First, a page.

Wednesday, Jan. 9, 2008

When it comes to financial aid, time is money

Prospective college students who apply early improve their chances of getting help with tuition

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Federal and state money is available for parents looking for help to pay for their children’s college tuition, but getting organized early is important, counselors say.

Each year, billions of dollars are available in grants and loans from the federal government, said Cherri Smith of the Making it Count programs, who spoke at a financial aid workshop Dec. 13 at Silver Spring’s John F. Kennedy High School, one of several similar events held at county high schools.

However, Smith, whose organization helps parents and students learn about financial aid, emphasized that getting a head start on the application process was important. Financial aid advisors at colleges and high schools agree.

‘‘Many parents apply so late and are rushing around trying to do it at the last minute. They miss out on some money,” said Melissa Gregory, the financial aid director at Montgomery College.

Gregory said many students and their parents don’t know the process or the deadlines.

Montgomery College received about 12,000 applications for the fall semester this year and about 2,500 of those were not submitted until August. Those students have already missed the March 1 deadline for Maryland state aid and are way behind people who apply for federal aid after Jan. 1, Gregory said.

She also said that students are more likely to receive more grant money if they apply earlier. One grant, the Supplemental Educational Opportunity Grant, which Montgomery College gives out to students who need extra funds for books or transportation, almost always runs out by July, Gregory said.

‘‘When people are applying late, no matter what school, you miss out on resources [and] a lot of institutional money,” she said.

Diana Hincapie, 23, of Rockville learned the hard way. Hincapie, a 2005 Wheaton High School graduate in her third year at Montgomery College and working toward a nursing degree, said she was able to rely entirely on scholarships for her first year at the college, but received much less money her second year when she waited until May to apply for financial aid, making her ineligible for any state grants.

This year, Hincapie, an immigrant with 8-year-old twins, was able to receive about double what she had the second year because she made sure her information was in by February. She said filling out forms for federal assistance gets less daunting each year.

‘‘The first year I did get help from my counselors, but then it’s easy to do it on your own online,” Hincapie said.

Caroline Ige of Silver Spring, an immigrant from England, has a son who is a junior at Kennedy. She said it is hard for anyone who did not grow up in the United States to understand the financial aid process, especially while filling out the Free Application for Federal Student Aid forms, or FAFSA. Those forms are required by many colleges and universities, although individual schools may require additional material.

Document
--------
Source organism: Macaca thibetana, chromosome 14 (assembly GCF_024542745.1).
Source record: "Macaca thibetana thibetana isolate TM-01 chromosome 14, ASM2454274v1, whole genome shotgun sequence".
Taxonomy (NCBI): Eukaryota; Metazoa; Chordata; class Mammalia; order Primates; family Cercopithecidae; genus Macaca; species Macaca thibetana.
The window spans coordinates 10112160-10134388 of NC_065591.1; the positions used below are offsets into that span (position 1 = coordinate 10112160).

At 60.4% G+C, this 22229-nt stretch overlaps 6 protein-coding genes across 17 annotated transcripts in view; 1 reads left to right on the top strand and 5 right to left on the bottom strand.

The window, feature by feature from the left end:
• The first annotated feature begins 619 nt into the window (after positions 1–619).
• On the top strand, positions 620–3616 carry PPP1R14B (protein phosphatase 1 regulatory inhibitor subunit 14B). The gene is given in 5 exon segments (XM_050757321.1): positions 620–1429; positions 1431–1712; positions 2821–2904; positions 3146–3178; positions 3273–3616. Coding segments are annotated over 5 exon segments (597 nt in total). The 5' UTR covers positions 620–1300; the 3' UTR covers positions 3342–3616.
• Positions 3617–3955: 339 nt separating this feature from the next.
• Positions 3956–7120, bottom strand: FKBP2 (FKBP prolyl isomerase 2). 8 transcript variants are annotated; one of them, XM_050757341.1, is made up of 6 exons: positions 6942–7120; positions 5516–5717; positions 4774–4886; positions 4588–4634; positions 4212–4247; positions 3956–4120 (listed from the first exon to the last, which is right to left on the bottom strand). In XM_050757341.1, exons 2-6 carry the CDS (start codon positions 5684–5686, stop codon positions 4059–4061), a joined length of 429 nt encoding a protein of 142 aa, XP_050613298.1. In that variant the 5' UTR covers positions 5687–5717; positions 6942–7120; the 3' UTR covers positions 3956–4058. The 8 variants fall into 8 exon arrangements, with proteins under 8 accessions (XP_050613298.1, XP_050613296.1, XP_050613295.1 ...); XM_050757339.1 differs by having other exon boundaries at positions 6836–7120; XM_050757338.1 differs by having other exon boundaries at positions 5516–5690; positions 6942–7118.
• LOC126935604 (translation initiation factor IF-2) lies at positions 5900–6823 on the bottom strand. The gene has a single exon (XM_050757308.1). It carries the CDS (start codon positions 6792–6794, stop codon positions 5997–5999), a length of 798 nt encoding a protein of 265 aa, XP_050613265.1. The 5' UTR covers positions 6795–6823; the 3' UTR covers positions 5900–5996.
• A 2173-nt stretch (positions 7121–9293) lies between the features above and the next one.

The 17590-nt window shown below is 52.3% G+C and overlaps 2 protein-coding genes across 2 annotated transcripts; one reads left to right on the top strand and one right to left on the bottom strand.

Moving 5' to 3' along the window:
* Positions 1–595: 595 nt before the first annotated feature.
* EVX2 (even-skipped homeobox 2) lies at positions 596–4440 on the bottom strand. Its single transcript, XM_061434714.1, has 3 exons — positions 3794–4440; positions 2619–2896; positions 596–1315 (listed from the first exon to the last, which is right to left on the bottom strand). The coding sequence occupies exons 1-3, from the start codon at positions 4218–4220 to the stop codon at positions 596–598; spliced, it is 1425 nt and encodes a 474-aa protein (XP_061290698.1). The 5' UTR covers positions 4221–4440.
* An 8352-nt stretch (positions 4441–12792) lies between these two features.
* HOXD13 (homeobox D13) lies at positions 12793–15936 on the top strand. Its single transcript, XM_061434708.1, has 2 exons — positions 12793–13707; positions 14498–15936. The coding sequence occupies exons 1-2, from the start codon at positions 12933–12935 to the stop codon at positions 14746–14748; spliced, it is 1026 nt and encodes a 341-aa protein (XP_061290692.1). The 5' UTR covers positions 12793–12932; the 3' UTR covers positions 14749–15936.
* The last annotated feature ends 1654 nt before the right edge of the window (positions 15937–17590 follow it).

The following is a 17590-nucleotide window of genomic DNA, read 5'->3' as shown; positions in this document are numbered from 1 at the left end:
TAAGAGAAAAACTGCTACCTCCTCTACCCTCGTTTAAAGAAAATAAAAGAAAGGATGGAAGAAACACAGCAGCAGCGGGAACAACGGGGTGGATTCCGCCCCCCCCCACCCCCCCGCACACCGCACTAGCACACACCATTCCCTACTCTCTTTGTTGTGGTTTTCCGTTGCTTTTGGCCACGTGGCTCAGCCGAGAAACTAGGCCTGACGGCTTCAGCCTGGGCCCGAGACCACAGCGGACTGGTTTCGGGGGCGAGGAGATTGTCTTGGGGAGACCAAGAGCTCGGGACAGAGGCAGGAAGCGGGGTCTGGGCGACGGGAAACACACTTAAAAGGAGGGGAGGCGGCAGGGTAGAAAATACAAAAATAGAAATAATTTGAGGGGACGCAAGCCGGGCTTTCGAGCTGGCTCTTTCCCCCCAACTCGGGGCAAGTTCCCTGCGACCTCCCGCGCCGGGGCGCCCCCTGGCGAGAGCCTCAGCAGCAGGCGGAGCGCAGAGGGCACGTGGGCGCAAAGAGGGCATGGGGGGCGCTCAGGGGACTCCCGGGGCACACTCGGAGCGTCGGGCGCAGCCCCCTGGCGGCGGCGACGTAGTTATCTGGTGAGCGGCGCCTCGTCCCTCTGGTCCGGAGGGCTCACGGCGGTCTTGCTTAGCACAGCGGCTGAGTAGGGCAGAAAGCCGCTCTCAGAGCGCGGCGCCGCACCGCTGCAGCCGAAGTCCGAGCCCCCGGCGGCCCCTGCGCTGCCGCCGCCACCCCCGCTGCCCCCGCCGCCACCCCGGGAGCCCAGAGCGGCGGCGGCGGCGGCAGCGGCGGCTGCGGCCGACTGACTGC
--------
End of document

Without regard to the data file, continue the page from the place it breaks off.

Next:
Ige said she has to make sure she is diligent with her own research.

‘‘You can’t lie back and expect the school to drop everything on your lap,” she said.

Sharon Williams, a college and career coordinator for Clarksburg High School who advised students and parents at Montgomery Blair High School in Silver Spring for 18 years, said the biggest challenge for parents is understanding the timing.

FAFSA forms can be filled out any time after Jan. 1; however, students and parents often think they need to finish their tax returns before applying. Parents can use their previous year’s tax information to get started and then send the new information when it becomes available, Williams said.

Williams said there are even some free federal tax filing programs that will allow a parent to send the applicable information directly to FAFSA.

Williams said the college application process and applying for financial aid should be done together. ‘‘As students start the college application process, for some odd reason, they separate the two and they really shouldn’t,” she said.

In some families, the financial aid process falls on the students, who have trouble with questions about income and taxes, Gregory said.

Nelson Almeida, 17, a senior at Wheaton High School, said he and his older sister have been given the responsibility of filling out the FAFSA on their own because they know English better than their parents.

‘‘It’s very difficult because the questions confused me and I’m not familiar with taxes and the money-crunching,” Almeida said.

However, he said it helped that his father is organized and can easily hand over information on taxes and financial assets.

Most students also can get help from counselors. At Wheaton High School’s career center, Joan Strasnick, the college and career counseling coordinator, and workers from CollegeTracks, give students one-on-one counseling throughout the application, financial aid and college choice process.

CollegeTracks is a nonprofit that works in Wheaton and Bethesda-Chevy Chase high schools with students at risk for not going to college.

‘‘For a lot of kids, the whole thing can be daunting,” Strasnick said about applying to colleges and for financial aid. ‘‘They rely on us a lot.”